NHL officials are rarely permitted to speak with the media, and the league often prefers not to discuss officiating. As a result, there’s not always an explanation provided for some of what goes on in the world of stripes.

TSN’s Gord Miller recently took to Twitter to defend the officials and explain some of the challenges they’ve faced this season. From Miller via Twitter:

NHL officials usually only get noticed when people are mad at them for making mistakes, but this has been an especially difficult year for them as a group. A large number of officials contracted Covid early in the season, forcing those remaining to work even heavier schedules

[STR Note: Some linesmen, including Shandor Alphonso and rookies Jonathan Deschamps and Ben O’Quinn, along with referees Tom Chmielewski, Jake Brenk, Kendrick Nicholson, and  Justin St. Pierre are all on pace to work career highs in games, over the contractual 72-game season for refs and 73 for linesmen.]

In addition, there has been a rash of injuries. Referees Jean Hebert (shoulder) and Marc Joannette (broken leg) missed most of the first half of the season, and several linesmen have been out as well. Officiating hockey is a very physical job, and it takes a toll.

[STR Note: Add referee Francis Charron to this list, who’s suited up for just eight games this season. Refs Chris Schlenker, Chris Lee, and Michael Markovic have all missed significant chunks of time, as has linesman Jonny Murray.]

Three NHL linesmen, Greg Devorski, Derek Amell, and Steve Miller, have suffered serious injuries that will likely end their careers prematurely, denying them a “retirement game” where they choose the date, location and fellow crew members. They deserved to have one of those.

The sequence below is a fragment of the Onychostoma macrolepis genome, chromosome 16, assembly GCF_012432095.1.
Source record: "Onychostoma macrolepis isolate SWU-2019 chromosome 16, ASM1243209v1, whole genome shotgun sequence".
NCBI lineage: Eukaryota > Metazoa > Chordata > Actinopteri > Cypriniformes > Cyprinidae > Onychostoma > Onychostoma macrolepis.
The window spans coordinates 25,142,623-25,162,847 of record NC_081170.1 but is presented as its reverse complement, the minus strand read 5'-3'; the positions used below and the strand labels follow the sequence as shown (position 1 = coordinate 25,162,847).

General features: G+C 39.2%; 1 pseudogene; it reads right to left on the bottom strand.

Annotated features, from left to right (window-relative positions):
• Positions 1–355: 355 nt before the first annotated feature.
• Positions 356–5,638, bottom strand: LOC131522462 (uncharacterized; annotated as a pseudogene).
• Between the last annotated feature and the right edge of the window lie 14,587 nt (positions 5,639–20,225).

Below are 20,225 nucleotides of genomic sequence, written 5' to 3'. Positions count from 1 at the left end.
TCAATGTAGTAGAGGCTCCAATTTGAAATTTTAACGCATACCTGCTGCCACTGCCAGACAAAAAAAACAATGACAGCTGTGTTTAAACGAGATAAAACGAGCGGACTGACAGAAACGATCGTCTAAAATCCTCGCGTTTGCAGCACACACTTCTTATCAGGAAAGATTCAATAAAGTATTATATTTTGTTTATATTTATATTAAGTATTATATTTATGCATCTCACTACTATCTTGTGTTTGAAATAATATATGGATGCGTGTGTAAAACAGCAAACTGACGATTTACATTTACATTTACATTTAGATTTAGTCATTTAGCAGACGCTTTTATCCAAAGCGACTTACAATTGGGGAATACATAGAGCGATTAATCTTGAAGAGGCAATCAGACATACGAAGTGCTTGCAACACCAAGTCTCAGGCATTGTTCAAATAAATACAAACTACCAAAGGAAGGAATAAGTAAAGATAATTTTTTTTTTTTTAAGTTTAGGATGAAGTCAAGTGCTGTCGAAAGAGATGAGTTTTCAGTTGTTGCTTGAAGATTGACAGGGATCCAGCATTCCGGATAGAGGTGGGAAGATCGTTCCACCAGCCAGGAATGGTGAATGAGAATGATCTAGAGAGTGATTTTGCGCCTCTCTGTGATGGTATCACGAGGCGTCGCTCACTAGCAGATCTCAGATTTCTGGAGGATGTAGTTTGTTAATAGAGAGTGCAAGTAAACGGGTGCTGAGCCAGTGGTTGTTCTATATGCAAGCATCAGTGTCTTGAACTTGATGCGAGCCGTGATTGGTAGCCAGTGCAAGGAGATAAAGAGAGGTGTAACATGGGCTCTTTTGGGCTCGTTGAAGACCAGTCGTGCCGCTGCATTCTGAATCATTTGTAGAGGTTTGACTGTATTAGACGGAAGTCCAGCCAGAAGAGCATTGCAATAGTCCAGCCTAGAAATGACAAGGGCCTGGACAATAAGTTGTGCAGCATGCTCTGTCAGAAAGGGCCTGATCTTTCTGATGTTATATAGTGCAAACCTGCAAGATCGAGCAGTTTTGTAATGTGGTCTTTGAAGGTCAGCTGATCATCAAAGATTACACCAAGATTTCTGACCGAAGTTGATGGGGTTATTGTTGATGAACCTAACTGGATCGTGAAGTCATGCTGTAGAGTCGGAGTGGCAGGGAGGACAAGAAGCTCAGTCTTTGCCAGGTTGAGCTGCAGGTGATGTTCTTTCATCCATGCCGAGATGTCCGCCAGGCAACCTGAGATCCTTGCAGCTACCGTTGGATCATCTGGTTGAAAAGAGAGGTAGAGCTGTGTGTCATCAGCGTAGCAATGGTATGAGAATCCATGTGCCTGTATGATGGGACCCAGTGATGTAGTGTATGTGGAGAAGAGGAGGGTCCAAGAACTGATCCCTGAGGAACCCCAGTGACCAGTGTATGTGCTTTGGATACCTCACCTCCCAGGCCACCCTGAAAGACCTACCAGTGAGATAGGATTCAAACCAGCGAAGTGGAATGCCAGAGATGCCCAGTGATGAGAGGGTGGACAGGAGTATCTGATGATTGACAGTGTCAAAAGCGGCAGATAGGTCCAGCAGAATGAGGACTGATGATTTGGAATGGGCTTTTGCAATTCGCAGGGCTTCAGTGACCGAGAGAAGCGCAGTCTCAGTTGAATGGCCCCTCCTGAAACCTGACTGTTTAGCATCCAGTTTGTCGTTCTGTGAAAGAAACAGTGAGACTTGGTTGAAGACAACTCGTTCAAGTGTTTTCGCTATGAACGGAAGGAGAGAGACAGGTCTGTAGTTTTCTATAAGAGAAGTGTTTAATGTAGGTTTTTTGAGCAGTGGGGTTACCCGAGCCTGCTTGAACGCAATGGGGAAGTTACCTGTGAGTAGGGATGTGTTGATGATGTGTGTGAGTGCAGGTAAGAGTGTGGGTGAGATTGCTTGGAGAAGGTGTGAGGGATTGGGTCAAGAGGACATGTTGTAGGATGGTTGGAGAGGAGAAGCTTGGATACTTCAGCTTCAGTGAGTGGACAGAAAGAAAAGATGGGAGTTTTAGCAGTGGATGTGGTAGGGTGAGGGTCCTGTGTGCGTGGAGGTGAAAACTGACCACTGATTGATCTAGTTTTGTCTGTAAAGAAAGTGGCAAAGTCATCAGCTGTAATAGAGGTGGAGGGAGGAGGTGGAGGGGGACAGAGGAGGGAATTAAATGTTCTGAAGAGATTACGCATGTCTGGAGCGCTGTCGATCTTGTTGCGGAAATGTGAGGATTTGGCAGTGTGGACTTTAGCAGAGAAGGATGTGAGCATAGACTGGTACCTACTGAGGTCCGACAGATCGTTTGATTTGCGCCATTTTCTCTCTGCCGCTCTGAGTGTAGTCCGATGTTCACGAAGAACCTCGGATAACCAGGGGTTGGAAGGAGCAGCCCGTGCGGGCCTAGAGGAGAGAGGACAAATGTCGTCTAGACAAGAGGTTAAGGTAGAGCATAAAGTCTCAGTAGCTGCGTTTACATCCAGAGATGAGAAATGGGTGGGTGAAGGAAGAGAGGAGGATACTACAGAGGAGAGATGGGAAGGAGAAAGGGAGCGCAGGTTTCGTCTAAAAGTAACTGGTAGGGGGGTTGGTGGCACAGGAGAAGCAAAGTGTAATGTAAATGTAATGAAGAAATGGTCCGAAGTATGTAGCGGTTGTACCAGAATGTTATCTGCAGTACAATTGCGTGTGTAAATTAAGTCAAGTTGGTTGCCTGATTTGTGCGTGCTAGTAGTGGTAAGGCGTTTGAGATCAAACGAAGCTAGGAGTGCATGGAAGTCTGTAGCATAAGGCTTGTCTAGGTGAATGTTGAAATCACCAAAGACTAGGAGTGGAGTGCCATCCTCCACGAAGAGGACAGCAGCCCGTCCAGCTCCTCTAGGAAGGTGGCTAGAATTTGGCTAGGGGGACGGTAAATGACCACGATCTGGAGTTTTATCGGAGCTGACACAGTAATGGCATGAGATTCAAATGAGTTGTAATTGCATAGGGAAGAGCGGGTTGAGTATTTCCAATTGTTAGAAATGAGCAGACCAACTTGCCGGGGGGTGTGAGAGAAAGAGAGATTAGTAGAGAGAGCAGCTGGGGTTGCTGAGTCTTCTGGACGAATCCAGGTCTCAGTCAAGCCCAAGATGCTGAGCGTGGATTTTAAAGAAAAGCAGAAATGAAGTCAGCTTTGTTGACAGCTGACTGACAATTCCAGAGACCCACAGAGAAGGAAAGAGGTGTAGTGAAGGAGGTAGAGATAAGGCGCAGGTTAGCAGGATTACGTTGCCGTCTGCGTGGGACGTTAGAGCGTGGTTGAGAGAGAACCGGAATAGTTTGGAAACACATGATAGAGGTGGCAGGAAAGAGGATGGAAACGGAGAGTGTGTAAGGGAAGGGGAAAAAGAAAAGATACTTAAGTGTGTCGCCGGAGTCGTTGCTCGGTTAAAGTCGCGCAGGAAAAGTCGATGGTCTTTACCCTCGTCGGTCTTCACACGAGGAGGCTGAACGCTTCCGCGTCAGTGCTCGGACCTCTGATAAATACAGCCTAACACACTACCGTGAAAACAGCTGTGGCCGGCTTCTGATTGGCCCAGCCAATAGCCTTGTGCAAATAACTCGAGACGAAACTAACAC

[STR Note: Amell last officiated Game 5 of the 2020 Stanley Cup Final – missing all of last season, as did Miller. Devorski worked just 4 games last year, most recently on January 24, 2021. Devorski leads all active officials with 1,759 regular season games officiated; Amell is third with 1,497.]

That, combined with the retirement of three senior officials at the end of this season—referees Dean Morton and Brad Meier, along with linesman Vaughan Rody—leaves the NHL short of veteran officials. Recruiting new ones has proven challenging.

[STR Note: Referee Marc Joannette is also retiring at the end of the season.]

Hockey Canada and USA Hockey have both identified the attrition rate of young officials as an issue. Young people don’t want the hassle of being screamed at by adult coaches and fans, as a result many minor hockey games often have only one referee and one linesman. The NHL has turned to officiating “combines” in Canada and the US, recruiting former junior, college and pro players to try out as officials, and it has produced results. Several young NHL officials are products of those combines.

Finding hockey officials is exceptionally difficult, you’re looking for people with the same judgement and rules knowledge as those from other sports, but there’s a major complication: they also have to be elite skaters, which narrows the field considerably.

Officiating hockey is difficult: you get screamed at by coaches, players and fans, there are fights to break up, stray sticks and pucks flying around. You don’t have to love them, but it’s important to remember that without officials, you don’t have a game.

Well said.  Terrific points all around.

Officiating isn’t easy, and they’re looking for officials at all levels. Next time you want to complain, give it a shot.  If nothing else, at least appreciate what these guys are going through, and what goes in to an often-unappreciated job.